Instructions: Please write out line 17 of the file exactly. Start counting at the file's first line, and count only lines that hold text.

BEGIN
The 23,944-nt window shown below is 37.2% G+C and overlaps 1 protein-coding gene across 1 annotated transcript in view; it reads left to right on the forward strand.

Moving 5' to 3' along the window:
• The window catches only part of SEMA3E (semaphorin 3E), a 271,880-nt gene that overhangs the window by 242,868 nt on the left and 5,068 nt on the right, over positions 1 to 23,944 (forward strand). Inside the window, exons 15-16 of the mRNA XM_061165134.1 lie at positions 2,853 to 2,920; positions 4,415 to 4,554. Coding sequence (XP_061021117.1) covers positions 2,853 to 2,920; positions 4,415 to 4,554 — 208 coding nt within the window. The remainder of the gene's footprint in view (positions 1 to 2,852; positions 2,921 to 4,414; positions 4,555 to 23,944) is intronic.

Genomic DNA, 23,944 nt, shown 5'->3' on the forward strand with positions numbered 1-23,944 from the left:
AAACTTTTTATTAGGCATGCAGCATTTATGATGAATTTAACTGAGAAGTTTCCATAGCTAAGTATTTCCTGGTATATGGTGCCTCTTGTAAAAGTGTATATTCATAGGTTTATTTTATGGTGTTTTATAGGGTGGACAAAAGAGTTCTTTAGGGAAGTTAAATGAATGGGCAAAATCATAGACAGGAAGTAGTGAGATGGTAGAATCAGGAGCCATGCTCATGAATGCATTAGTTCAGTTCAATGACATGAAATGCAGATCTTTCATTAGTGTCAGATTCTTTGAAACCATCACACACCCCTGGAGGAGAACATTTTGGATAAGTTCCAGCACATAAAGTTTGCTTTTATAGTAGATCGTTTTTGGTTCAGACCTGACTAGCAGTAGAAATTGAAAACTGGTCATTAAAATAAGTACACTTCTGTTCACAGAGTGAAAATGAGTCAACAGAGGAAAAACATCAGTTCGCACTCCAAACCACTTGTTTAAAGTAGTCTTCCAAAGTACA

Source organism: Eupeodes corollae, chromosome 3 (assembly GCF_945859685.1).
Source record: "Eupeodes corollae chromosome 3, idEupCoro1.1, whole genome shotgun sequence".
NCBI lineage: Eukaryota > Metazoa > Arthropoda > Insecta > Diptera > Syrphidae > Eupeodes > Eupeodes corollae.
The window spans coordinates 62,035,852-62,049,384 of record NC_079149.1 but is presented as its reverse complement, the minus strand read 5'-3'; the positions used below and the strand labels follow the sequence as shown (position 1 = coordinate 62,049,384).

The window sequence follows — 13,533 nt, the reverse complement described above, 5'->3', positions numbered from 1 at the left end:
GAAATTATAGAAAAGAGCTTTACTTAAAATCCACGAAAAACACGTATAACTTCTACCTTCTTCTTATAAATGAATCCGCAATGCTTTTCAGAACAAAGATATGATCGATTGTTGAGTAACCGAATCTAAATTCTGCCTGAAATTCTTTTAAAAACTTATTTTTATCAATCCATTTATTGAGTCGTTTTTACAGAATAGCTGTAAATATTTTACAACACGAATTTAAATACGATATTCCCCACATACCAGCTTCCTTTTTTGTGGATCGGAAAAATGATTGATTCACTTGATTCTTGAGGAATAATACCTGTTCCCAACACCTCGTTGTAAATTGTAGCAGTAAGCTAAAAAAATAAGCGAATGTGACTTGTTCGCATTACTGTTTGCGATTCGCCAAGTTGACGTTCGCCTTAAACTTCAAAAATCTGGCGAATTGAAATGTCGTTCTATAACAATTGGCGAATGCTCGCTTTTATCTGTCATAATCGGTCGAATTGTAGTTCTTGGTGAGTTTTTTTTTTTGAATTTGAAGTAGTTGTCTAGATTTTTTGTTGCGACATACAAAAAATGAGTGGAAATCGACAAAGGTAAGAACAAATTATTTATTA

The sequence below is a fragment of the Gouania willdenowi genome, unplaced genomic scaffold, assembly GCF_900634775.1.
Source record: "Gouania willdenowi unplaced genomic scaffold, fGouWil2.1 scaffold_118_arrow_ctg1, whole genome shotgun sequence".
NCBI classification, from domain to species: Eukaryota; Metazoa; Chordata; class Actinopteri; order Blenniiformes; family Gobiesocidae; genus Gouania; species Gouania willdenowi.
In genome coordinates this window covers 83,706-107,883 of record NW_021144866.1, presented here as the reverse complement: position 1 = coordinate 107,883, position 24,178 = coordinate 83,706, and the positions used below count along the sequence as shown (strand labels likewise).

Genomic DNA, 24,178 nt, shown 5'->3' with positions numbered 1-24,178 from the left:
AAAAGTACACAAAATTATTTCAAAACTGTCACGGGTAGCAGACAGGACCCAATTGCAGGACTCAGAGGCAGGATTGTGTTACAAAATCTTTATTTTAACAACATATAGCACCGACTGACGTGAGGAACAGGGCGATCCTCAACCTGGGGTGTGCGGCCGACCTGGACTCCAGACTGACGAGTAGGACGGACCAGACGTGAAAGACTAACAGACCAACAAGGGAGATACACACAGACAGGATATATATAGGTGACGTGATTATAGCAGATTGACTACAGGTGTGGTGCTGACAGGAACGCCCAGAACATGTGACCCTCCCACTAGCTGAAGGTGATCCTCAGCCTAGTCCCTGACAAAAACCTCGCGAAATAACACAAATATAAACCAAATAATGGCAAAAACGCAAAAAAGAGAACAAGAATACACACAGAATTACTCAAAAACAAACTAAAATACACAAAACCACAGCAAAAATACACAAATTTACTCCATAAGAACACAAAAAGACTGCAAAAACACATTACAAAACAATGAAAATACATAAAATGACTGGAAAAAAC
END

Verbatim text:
AAAAGTACACAAAATTATTTCAAAACTGTCACGGGTAGCAGACAGGACCCAATTGCAGGACTCAGAGGCAGGATTGTGTTACAAAATCTTTATTTTAACAACATATAGCACCGACTGACGTGAGGAACAGGGCGATCCTCAACCTGGGGTGTGCGGCCGACCTGGACTCCAGACTGACGAGTAGGACGGACCAGACGTGAAAGACTAACAGACCAACAAGGGAGATACACACAGACAGGATATATATAGGTGACGTGATTATAGCAGATTGACTACAGGTGTGGTGCTGACAGGAACGCCCAGAACATGTGACCCTCCCACTAGCTGAAGGTGATCCTCAGCCTAGTCCCTGACAAAAACCTCGCGAAATAACACAAATATAAACCAAATAATGGCAAAAACGCAAAAAAGAGAACAAGAATACACACAGAATTACTCAAAAACAAACTAAAATACACAAAACCACAGCAAAAATACACAAATTTACTCCATAAGAACACAAAAAGACTGCAAAAACACATTACAAAACAATGAAAATACATAAAATGACTGGAAAAAAC